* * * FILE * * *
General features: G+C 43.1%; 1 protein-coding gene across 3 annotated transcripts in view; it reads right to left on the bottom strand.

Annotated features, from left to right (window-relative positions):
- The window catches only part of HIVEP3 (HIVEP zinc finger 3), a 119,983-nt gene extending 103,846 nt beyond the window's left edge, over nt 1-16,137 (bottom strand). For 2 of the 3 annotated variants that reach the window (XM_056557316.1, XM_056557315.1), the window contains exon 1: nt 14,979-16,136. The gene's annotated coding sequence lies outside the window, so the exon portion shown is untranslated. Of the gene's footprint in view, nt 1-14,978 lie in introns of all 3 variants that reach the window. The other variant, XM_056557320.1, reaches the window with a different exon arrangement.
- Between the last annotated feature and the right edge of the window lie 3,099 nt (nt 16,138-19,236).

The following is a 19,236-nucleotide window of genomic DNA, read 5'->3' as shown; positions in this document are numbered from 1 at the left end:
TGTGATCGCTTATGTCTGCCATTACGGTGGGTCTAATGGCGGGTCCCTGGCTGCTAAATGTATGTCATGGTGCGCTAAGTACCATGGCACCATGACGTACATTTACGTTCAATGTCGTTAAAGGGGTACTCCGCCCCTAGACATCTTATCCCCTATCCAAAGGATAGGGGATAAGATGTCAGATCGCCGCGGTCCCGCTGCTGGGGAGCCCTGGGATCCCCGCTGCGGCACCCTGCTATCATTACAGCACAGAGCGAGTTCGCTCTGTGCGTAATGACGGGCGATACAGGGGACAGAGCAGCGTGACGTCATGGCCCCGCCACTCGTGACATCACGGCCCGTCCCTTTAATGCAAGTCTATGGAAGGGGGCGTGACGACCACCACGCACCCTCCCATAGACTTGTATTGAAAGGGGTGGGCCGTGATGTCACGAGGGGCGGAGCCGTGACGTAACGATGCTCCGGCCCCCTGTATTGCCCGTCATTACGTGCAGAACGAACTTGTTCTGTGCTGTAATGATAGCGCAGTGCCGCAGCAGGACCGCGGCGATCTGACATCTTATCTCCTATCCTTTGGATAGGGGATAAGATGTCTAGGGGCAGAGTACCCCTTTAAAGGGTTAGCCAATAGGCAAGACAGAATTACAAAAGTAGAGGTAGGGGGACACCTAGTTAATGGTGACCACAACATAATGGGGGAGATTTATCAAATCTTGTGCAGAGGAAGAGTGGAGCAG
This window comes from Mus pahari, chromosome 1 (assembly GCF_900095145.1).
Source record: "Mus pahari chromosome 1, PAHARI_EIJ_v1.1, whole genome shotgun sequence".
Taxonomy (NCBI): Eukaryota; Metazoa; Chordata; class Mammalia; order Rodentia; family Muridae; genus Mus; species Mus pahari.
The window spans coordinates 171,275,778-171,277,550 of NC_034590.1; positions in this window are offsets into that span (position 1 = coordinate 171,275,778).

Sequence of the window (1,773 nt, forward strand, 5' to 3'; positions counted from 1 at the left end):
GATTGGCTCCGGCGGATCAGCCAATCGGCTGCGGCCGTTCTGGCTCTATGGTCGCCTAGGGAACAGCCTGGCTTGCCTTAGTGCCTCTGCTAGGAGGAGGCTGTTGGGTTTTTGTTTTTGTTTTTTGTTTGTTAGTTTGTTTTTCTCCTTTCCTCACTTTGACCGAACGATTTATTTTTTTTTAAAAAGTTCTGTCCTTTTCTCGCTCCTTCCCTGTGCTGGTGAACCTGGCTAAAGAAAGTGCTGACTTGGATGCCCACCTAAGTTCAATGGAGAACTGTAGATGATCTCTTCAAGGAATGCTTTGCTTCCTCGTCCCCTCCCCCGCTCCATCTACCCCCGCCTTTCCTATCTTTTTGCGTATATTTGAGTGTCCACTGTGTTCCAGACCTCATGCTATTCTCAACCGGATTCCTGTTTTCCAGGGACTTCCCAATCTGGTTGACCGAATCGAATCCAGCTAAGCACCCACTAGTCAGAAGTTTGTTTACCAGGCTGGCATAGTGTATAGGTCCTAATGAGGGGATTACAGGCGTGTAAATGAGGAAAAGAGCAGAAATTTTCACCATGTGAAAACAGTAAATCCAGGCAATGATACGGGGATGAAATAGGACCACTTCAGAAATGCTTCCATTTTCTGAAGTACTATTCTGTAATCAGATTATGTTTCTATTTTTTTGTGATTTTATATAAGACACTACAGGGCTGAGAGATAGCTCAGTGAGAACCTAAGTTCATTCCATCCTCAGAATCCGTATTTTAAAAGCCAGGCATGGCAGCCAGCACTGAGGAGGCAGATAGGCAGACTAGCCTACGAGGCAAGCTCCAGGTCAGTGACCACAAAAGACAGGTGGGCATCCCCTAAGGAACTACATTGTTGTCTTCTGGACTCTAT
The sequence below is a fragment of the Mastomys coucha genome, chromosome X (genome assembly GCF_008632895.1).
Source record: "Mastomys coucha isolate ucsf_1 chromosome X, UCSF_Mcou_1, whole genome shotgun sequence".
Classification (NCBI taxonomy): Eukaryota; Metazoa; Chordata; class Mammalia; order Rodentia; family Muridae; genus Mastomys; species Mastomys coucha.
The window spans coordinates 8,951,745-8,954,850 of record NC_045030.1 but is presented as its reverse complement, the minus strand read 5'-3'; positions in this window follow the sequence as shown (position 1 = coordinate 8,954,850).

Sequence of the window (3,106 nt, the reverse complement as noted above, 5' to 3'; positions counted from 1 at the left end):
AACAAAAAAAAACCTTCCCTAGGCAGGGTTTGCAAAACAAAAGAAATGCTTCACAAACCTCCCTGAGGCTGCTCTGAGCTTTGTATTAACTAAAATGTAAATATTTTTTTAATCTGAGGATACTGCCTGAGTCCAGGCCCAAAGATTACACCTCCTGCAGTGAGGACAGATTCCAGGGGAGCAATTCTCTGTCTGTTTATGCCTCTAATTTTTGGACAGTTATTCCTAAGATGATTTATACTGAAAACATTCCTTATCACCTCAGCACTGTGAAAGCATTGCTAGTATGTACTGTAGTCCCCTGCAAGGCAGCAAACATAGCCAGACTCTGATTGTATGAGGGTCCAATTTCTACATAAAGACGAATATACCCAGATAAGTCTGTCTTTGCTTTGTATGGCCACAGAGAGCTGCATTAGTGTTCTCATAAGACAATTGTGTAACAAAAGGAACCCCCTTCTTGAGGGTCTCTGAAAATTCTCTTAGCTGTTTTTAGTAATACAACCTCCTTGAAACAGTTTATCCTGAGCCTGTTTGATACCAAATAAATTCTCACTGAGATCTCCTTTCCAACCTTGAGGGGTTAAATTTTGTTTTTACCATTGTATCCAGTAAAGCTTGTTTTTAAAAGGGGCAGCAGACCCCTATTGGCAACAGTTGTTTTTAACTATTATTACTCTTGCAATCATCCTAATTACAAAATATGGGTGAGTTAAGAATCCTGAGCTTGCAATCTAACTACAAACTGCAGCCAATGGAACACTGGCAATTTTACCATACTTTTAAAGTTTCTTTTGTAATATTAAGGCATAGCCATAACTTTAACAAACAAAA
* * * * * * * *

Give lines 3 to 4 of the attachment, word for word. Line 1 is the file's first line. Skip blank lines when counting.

- The window catches only part of HIVEP3 (HIVEP zinc finger 3), a 119,983-nt gene extending 103,846 nt beyond the window's left edge, over nt 1-16,137 (bottom strand). For 2 of the 3 annotated variants that reach the window (XM_056557316.1, XM_056557315.1), the window contains exon 1: nt 14,979-16,136. The gene's annotated coding sequence lies outside the window, so the exon portion shown is untranslated. Of the gene's footprint in view, nt 1-14,978 lie in introns of all 3 variants that reach the window. The other variant, XM_056557320.1, reaches the window with a different exon arrangement.
- Between the last annotated feature and the right edge of the window lie 3,099 nt (nt 16,138-19,236).